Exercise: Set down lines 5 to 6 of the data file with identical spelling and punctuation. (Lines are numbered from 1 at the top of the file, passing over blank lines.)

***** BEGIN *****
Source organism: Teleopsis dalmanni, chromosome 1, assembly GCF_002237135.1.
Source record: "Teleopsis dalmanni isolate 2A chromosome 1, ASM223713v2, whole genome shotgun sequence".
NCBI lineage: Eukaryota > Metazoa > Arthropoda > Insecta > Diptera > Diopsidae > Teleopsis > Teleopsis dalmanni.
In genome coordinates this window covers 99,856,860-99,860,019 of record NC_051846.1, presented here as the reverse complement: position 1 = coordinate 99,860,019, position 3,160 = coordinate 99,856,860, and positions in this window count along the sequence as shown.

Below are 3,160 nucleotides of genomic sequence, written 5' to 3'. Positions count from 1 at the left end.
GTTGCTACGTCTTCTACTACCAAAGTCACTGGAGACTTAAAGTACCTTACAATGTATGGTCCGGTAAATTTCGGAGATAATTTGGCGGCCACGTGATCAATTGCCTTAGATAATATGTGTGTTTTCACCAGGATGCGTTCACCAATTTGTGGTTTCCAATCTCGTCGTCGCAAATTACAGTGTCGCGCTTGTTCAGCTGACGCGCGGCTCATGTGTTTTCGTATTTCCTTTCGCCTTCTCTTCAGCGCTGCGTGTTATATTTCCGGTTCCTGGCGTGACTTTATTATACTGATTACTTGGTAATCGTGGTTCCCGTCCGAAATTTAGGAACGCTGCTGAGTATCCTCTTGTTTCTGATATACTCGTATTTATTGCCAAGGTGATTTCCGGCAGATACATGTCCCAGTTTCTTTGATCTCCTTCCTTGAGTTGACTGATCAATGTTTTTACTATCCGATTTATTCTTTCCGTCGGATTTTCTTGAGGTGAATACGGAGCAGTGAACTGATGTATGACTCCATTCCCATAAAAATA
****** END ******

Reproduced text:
Below are 3,160 nucleotides of genomic sequence, written 5' to 3'. Positions count from 1 at the left end.
GTTGCTACGTCTTCTACTACCAAAGTCACTGGAGACTTAAAGTACCTTACAATGTATGGTCCGGTAAATTTCGGAGATAATTTGGCGGCCACGTGATCAATTGCCTTAGATAATATGTGTGTTTTCACCAGGATGCGTTCACCAATTTGTGGTTTCCAATCTCGTCGTCGCAAATTACAGTGTCGCGCTTGTTCAGCTGACGCGCGGCTCATGTGTTTTCGTATTTCCTTTCGCCTTCTCTTCAGCGCTGCGTGTTATATTTCCGGTTCCTGGCGTGACTTTATTATACTGATTACTTGGTAATCGTGGTTCCCGTCCGAAATTTAGGAACGCTGCTGAGTATCCTCTTGTTTCTGATATACTCGTATTTATTGCCAAGGTGATTTCCGGCAGATACATGTCCCAGTTTCTTTGATCTCCTTCCTTGAGTTGACTGATCAATGTTTTTACTATCCGATTTATTCTTTCCGTCGGATTTTCTTGAGGTGAATACGGAGCAGTGAACTGATGTATGACTCCATTCCCATAAAAATA